> position of the shifting levers on the straight bar in
    > comparison to the drop down bar on the seqouia but the
    > sequoia also has 3 hand positions. I will mostly do
    > road/touring/fitness with the ocassional long distance
    > trip. I have also looked at the kona Dr. Dew. I am now
    > totally confused.

    Tough decision. The conventional wisdom is that drop bars
    are much better for long rides, but plenty of people do long
    rides on straight bars (I know some who have ridden cross-
    US), and many drop bar riders -- although they theoretically
    have 3 hand positions -- only use 1 (the hoods). For my
    money, drop bars are much more important for racing, where
    you need the drops for sprinting, and aren't at all
    necessary for your uses.

    The thing that makes bar choice tough is that it's not easy
    to convert (actually, it is easy, just not cheap) from one
    to the other if you change your mind later.
    Shifters/"Brifters" (brake-shift combo) aren't switchable.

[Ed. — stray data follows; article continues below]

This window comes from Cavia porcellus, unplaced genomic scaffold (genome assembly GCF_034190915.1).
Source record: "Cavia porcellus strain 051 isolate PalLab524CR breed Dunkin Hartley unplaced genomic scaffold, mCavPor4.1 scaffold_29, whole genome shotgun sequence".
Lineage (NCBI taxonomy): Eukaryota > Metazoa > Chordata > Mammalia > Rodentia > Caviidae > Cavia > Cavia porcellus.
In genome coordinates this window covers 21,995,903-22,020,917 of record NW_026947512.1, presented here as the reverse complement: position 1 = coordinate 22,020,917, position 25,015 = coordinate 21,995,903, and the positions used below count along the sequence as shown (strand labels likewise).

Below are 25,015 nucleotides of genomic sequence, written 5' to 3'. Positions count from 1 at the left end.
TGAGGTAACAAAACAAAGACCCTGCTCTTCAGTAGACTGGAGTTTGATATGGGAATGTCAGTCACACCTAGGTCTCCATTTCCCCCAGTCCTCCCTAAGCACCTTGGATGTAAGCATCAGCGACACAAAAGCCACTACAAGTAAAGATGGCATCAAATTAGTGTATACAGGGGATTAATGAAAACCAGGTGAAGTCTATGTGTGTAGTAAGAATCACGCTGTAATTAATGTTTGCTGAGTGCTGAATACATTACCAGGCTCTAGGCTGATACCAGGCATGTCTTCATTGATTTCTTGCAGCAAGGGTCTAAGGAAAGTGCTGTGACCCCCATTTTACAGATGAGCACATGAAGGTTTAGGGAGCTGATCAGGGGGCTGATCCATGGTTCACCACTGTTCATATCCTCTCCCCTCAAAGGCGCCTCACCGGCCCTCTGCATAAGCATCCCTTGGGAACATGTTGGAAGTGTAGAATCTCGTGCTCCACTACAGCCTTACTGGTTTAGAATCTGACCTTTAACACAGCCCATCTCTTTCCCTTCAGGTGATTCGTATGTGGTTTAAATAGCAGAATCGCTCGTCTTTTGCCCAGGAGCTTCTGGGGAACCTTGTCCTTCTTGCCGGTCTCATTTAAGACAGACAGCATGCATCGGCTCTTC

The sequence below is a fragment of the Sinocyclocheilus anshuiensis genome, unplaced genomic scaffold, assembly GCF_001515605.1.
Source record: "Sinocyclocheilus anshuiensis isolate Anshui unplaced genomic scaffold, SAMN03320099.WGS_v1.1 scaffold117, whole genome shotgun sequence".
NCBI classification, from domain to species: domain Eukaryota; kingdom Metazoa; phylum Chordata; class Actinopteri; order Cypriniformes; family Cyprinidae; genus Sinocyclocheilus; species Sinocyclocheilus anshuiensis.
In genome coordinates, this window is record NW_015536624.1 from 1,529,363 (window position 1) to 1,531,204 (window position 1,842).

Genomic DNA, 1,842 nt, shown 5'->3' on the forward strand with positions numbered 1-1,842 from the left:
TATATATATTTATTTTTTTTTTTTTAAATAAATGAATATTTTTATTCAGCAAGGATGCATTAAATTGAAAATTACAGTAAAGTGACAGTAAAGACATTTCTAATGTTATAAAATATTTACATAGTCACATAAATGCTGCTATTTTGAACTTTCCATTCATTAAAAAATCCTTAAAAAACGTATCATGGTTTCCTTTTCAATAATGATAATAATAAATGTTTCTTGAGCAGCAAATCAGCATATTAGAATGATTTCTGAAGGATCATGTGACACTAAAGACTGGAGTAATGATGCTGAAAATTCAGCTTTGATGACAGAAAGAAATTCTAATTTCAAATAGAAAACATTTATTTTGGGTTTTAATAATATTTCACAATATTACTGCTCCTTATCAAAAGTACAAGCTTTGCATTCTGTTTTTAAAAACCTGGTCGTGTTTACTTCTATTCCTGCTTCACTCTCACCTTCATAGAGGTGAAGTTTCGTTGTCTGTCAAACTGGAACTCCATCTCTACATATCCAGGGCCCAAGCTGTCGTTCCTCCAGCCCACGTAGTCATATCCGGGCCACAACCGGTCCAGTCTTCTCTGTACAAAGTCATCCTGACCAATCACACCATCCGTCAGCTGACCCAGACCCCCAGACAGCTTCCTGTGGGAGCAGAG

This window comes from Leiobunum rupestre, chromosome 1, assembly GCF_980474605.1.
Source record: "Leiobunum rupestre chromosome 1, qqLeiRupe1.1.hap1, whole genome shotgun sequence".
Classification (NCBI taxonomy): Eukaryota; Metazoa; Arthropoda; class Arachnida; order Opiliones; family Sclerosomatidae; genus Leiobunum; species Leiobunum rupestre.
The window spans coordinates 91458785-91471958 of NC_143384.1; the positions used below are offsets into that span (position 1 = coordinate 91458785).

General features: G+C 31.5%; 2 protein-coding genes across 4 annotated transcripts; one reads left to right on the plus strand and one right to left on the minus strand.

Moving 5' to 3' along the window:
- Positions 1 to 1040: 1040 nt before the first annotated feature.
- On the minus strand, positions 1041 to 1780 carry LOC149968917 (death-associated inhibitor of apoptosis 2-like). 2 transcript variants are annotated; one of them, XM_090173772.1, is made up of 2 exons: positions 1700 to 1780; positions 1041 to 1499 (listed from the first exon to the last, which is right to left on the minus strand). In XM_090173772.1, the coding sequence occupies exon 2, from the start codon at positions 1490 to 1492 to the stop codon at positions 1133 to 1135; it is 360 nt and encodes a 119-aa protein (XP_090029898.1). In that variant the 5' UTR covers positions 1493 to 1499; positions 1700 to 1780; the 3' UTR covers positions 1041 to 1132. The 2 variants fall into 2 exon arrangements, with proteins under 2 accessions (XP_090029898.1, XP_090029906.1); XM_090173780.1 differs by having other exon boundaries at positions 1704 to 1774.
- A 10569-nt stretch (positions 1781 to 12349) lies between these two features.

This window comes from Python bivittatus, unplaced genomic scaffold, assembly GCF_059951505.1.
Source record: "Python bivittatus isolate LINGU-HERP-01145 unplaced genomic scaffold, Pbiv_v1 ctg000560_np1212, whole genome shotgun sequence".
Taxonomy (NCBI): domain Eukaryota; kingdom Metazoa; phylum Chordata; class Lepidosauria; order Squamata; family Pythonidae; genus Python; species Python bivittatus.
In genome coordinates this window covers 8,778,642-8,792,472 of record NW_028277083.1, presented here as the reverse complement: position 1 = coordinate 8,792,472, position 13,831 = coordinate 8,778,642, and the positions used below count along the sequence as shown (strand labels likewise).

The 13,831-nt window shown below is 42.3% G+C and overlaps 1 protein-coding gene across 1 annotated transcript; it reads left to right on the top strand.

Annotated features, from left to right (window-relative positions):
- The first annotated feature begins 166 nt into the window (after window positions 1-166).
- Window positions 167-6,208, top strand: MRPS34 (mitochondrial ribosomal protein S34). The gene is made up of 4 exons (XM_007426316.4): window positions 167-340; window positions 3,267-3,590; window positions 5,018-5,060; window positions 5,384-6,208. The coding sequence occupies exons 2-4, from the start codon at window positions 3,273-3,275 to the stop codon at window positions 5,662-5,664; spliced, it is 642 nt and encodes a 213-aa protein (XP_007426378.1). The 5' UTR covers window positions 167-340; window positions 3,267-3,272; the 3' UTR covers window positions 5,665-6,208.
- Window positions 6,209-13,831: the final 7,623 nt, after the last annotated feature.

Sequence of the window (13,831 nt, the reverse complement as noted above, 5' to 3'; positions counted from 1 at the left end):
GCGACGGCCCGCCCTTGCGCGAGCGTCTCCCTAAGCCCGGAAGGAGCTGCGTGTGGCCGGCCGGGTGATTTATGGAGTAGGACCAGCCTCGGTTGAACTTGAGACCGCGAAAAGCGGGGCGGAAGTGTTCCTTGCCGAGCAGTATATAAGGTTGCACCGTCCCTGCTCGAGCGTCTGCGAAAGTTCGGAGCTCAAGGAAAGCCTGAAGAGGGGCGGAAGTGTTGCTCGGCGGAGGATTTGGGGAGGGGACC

That said, there are things like bar-ends, including some
    that look like drops, and I've even seen "clip-on" aerobars
    attached to flat handlebars. There are other bar styles that
    are compatible with flat bars, like "priest" bars (ends
    sweep back), so some degree of easy change is possible down
    the road if you go with a straight bar now.
     
  4. David Kerber

    David Kerber Guest

    In article
    <[email protected]>,
    [email protected] says...
    > I have been looking at a specialized sirrus comp with
    > straight bar and a specialized sequoia elite. I like the
    > position of the shifting levers on the straight bar in
    > comparison to the drop down bar on the seqouia but the
    > sequoia also has 3 hand positions. I will mostly do
    > road/touring/fitness with the ocassional long distance
    > trip. I have also looked at the kona Dr. Dew. I am now
    > totally confused. Please help if you have any knowledge of
    > these bikes. Would really appreciate
    > it. Thanks! D. Alinelli

    For a long-distance ride, you'll really appreciate the
    multiple hand positions, and the ability to get in a more
    aerodynamic position. For your other uses, either bike would
    be fine. You'll probably find that th STI (integrated with
    the brake levers) shifters on the Sequoiah are quite nice;
    most people do.

    --
    Remove the ns_ from if replying by e-mail (but keep posts in
    the newsgroups if possible).
     
  5. David Kerber

    David Kerber Guest

    In article
    <[email protected]>,
    [email protected] says...
    > I have been looking at a specialized sirrus comp with